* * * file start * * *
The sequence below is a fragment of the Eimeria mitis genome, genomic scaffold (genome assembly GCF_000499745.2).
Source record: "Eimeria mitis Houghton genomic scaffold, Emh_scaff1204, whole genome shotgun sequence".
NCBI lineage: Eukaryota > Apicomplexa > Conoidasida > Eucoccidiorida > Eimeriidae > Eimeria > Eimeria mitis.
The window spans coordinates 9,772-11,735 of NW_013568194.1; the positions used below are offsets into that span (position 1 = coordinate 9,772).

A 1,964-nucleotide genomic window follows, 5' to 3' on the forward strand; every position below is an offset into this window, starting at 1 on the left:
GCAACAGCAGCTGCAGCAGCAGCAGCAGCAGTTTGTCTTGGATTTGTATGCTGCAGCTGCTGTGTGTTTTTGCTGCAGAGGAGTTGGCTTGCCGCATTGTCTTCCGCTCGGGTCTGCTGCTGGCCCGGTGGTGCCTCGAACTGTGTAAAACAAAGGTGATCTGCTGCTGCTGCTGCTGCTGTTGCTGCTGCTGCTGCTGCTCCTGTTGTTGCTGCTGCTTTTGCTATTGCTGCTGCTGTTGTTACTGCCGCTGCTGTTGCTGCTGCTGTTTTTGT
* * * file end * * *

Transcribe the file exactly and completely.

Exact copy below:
The sequence below is a fragment of the Eimeria mitis genome, genomic scaffold (genome assembly GCF_000499745.2).
Source record: "Eimeria mitis Houghton genomic scaffold, Emh_scaff1204, whole genome shotgun sequence".
NCBI lineage: Eukaryota > Apicomplexa > Conoidasida > Eucoccidiorida > Eimeriidae > Eimeria > Eimeria mitis.
The window spans coordinates 9,772-11,735 of NW_013568194.1; the positions used below are offsets into that span (position 1 = coordinate 9,772).

A 1,964-nucleotide genomic window follows, 5' to 3' on the forward strand; every position below is an offset into this window, starting at 1 on the left:
GCAACAGCAGCTGCAGCAGCAGCAGCAGCAGTTTGTCTTGGATTTGTATGCTGCAGCTGCTGTGTGTTTTTGCTGCAGAGGAGTTGGCTTGCCGCATTGTCTTCCGCTCGGGTCTGCTGCTGGCCCGGTGGTGCCTCGAACTGTGTAAAACAAAGGTGATCTGCTGCTGCTGCTGCTGCTGTTGCTGCTGCTGCTGCTGCTCCTGTTGTTGCTGCTGCTTTTGCTATTGCTGCTGCTGTTGTTACTGCCGCTGCTGTTGCTGCTGCTGTTTTTGT